THURSDAY, JULY 14, 2011 |
Posted by: Michael Washington
Hype has been a part of Ernest Greene of Washed Out's musical career from the very start. After releasing a few songs through his MySpace back in 2009 for mere fun, a worldwide outpour of admiration from music bloggers everywhere was sparked, making Washed Out the biggest Internet hype sensation we had seen to date. Then, following the release of his debut EP Life of Leisure, Washed Out's name became even more of a buzz, being elected as the chief poster boy for the highly debated chillwave movement. It was a lot to put on the shoulders of a young musician, and as any music enthusiast will tell you, with overwhelming hype comes enormous expectations. So when Ernest Greene announced that he would finally be releasing his debut full length this year, many saw this as the make-or-break moment for the artists career. Will Washed Out live up to the hype, or will he prove to be, well—washed up? Lets just say sometimes, buzz doesn't always lead to disappointment.
First of all, describing Within And Without as chillwave would be wrong, and almost insulting. With the new LP, Greene dumps the lo-fi electro grunge sound heard on his previous EPs in favor of a much more laid-back, summer pop vibe. Rather than having heavy reverb synths and processed sounds be the nucleus of his songs, Greene goes for a much more organic makeup, constructing them to be more wide-ranging and full sounding. It's a much cleaner sound that might disappoint those who enjoyed the internal haze on his previous works, but this honed production proves to be what elevates Within and Without to greater heights.
Ben Allen, the album's producer and also the man who helped Animal Collective beef up their sound for Merriweather Post Pavilion, is probably to blame for Washed Outs sharper tone. But whats great about Within and Without is although it takes on an increased professional approach, it still embodies all the great things that made us fall in love with Washed Out in the first place. The record is unmistakably dreamlike, filled to the brim with distorted, echoing synthesizers and soaked with drowsy vocals. Over the course of the albums nine tracks, Greene never really changes gears, moving from one relaxed tune to the next. On the upbeat "Amor Fati", Greene takes advantage of this slow summer feel, breaking synth notes apart and then reforming them again, all while his voice swells immensely in the background. The track "Soft" also follows this suit, melting in a romantic lush with its tender synth shiverings and low tempo beat. It seems that on Within and Without, Greene realizes the importance of vocal work. Where songs used to get by with predominately an electronic core, the new LP features Greene focusing on connecting with listeners on a much more human level, pulling them in with his voice, not his production. Overall, these new qualities give the songs on Within and Without a greater unified feeling, making Greenes LP debut a very polished and refined piece of work.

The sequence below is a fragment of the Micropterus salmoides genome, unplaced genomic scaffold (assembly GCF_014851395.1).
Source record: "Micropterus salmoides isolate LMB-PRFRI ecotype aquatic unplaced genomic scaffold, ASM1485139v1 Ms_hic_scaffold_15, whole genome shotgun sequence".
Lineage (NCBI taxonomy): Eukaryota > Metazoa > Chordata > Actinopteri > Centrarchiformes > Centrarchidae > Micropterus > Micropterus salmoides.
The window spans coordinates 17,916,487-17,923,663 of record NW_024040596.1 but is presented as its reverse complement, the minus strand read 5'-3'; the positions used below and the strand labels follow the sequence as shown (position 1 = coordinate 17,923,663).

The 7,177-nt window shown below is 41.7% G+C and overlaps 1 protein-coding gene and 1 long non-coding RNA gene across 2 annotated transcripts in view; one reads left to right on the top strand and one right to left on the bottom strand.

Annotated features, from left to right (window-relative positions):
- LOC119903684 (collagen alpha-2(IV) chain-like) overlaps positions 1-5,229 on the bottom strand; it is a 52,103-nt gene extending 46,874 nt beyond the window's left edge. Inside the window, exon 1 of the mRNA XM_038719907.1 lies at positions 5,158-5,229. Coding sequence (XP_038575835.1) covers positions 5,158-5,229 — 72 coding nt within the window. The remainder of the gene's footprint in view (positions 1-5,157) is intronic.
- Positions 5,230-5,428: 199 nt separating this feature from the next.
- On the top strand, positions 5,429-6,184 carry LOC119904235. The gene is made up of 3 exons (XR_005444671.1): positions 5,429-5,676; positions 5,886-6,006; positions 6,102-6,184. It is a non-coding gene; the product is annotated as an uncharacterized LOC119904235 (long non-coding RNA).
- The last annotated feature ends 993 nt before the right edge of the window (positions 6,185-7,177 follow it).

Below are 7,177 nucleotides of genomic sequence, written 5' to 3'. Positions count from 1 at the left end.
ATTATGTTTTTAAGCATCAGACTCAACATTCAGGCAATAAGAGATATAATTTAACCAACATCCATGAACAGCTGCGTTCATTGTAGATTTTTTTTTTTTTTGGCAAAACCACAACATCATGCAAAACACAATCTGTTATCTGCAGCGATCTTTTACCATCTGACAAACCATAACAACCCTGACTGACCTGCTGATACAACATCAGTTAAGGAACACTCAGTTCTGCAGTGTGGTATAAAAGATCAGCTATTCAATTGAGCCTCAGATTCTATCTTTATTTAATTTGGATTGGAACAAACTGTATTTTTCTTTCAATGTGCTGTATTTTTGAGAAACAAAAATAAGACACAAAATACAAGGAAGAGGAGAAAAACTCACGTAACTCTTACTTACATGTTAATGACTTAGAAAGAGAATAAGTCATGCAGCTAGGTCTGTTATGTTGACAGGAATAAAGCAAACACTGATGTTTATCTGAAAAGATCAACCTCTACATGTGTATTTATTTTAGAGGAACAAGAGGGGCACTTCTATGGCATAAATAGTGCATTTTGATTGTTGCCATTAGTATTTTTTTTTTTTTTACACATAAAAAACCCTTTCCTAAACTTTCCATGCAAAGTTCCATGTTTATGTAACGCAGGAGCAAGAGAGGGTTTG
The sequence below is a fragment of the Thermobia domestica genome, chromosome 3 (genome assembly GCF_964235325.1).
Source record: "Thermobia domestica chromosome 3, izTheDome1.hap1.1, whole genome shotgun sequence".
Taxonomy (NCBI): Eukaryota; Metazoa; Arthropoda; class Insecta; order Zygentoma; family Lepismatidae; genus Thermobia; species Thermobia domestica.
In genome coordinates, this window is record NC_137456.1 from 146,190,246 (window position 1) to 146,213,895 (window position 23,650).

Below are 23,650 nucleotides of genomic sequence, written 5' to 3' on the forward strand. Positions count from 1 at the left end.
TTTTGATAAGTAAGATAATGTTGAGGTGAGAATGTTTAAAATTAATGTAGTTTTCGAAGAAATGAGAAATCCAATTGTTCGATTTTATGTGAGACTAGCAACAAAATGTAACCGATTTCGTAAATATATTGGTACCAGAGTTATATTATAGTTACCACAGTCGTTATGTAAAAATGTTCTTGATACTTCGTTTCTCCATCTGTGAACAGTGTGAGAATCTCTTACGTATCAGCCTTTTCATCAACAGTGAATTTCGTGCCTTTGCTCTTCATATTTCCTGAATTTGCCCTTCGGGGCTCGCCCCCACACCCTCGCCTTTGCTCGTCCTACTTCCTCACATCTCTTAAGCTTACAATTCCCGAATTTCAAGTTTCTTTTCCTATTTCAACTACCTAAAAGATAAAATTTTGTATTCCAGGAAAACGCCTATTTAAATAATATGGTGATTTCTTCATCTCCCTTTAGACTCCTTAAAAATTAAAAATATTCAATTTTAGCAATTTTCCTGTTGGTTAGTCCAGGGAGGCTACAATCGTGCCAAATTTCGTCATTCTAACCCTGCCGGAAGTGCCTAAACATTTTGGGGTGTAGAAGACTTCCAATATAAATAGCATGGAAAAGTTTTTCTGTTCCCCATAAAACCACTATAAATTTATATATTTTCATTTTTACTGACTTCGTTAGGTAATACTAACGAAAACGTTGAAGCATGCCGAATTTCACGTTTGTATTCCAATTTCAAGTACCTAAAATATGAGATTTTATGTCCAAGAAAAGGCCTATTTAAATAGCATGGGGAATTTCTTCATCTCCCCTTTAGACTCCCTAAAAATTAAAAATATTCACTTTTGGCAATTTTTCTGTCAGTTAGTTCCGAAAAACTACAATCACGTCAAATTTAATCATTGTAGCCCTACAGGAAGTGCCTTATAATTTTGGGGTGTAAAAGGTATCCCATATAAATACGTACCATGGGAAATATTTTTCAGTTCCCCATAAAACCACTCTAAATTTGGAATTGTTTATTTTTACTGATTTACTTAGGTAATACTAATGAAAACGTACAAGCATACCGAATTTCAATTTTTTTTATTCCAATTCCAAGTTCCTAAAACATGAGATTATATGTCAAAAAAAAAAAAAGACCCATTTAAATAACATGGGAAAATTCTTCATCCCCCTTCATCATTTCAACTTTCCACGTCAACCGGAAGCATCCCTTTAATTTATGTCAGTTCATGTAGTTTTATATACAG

Within and Without is by no means a perfect album. One of the downfalls of every song having the same laid-back feel is that there isnt a single track that particularly stands out. It lacks that significant kick which seems needed to propel it into greatness. And while ambient haze that overcasts the LP is undeniably relaxing, it can get tiresome to listen to for nine tracks straight. Despite these few minor impurities though, Within and Without remains a remarkable debut for an equally stunning musician. The record is an excellent demonstration of what happens when, even after the internet hype cycle has faded, one continues to explore their own potential and capabilities.